My biggest mistakes were allowing one night stays on weekends, allowing locals to rent out my place, and not installing security cameras before going live on Airbnb. The result of these mistakes were...PARTIES that destroyed my properties. My biggest lesson learned as an STR property manager was that I didn't realize that by starting an STR property management business I was simultaneously starting my own cleaning business. I've had to become a pro at hiring my cleaners, training them, providing them with the most effective cleaning products and tools, creating the most efficient cleaning and organizing strategies customized to each property, training them on how to be my eyes and ears for the property, teaching them to keep inventory and help me restock all supplies, and let me know about needed repairs. I talk with my cleaners more than I talk with most of my friends. I've learned that they are most valuable asset in my STRs. You could have the most lavish STR imaginable, but if it isn't perfectly clean EVERY TIME then you'll get bad reviews that tank your listing and ROI.

Originally posted by @Matilda Donovan :

As both an Airbnb SuperHost of my own property and a former Airbnb property manager, the worst mistake I ever made was using my own funds to make expensive repairs when the property owner could not wire funds in time (and apparently did not have reserves). To this day they have not paid back $700 and subsequently sold the property while we still had reservations that I then had to cancel. I lost my SuperHost status and so then when I wanted to open my own Airbnb I had to contact Airbnb to open a new account. It was a huge lesson learned and now not only do I have sufficient reserves, I handle the money myself.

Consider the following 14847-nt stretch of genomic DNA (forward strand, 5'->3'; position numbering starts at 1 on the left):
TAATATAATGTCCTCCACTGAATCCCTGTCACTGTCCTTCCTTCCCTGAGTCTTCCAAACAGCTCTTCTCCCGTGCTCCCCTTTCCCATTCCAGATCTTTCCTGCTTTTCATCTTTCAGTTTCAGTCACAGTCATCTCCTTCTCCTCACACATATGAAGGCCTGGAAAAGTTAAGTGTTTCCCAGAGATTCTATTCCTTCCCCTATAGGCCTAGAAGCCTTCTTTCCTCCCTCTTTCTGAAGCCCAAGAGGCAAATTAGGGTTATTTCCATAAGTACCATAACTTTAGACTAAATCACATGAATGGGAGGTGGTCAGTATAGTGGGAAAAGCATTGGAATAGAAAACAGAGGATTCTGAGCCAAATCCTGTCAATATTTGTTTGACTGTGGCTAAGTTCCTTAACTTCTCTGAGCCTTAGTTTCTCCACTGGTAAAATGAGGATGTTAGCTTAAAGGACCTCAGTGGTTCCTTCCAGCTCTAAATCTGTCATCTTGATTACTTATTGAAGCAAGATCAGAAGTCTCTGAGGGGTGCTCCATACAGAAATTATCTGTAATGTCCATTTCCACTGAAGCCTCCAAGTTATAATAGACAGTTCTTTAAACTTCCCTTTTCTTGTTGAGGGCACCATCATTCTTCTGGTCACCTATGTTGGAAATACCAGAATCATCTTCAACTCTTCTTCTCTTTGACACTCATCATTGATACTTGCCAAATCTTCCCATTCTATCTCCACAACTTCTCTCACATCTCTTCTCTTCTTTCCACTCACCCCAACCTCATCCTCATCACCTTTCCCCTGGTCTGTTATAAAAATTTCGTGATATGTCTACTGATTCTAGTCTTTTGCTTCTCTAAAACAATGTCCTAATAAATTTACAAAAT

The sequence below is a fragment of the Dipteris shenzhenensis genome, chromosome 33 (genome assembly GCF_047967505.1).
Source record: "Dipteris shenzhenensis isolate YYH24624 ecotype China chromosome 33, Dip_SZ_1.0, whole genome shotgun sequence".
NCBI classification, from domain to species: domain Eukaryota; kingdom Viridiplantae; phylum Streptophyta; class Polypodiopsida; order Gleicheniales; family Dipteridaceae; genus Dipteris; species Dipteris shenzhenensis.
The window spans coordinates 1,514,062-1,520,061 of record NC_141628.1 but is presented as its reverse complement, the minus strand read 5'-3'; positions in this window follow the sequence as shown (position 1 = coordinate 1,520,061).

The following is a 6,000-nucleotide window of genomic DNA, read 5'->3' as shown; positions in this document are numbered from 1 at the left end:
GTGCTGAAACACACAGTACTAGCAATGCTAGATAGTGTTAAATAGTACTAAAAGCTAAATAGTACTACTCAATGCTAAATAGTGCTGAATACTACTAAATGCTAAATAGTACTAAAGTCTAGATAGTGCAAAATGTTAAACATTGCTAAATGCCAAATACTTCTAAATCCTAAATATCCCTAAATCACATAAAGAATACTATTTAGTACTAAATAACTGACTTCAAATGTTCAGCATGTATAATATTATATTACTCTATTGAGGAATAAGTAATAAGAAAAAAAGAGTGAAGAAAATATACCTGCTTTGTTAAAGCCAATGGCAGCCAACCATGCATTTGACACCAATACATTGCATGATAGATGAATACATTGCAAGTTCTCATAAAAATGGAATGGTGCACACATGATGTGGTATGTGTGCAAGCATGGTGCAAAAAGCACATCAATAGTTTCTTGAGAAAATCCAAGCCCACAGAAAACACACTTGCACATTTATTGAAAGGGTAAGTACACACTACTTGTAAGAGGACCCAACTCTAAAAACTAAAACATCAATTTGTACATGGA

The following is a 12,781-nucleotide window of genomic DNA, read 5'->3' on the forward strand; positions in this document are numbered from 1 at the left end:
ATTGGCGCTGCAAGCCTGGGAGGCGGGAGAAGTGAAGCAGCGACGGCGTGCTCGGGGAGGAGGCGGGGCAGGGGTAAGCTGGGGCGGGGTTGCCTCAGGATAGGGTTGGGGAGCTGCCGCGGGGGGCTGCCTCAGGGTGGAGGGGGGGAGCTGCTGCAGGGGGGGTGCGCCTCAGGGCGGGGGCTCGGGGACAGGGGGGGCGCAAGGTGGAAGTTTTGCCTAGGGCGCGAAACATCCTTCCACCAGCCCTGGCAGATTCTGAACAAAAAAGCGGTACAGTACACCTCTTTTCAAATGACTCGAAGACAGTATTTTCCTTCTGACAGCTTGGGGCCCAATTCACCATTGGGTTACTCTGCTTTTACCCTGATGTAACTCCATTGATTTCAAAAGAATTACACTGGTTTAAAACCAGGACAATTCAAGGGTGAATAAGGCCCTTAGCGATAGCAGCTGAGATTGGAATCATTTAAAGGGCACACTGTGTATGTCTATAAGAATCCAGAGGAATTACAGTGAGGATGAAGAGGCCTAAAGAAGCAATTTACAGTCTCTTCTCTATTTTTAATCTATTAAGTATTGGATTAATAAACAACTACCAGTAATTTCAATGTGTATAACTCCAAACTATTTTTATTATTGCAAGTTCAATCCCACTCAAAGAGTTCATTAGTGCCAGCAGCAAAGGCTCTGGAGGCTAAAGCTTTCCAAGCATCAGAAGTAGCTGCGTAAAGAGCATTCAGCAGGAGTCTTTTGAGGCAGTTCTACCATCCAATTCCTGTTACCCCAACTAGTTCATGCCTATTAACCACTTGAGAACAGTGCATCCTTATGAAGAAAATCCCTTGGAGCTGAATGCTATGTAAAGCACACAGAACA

this happens to every PM who fronts rehab work and does not have control of the rents to drag it back out if owner wont pay.

some folks have been burnt so bad it put them out of business..  Thats why many top flight PM's require 1k to 3k in reserves to stay in THIER trust account and be replenished if used. 

@Joshua Carvalho I really like what you were saying about cleaners here. We live above our AirBnB unit and it has allowed us to get away with renting to locals since we have security cameras and change the lock code after every local guest that stays with us. The cameras are placed in a way where guests cannot miss it as it is right at the entrance. 

We had to fire our first cleaner due to a complete lack of integrity and poor/slow communication via text. Our current cleaner, we have had much more success with and found the personality of our cleaner to be a much better fit. She is close to our age (not necessary but helps in our case), communicates the way we do, and is very responsive to criticism. Although not mentioned as such, your cleaner might as well be your partner in the short term rental business!

I just want to say though that we avoided a lot of mistakes by reading the book Optimize your AirBnB by Daniel Rusteen before we started.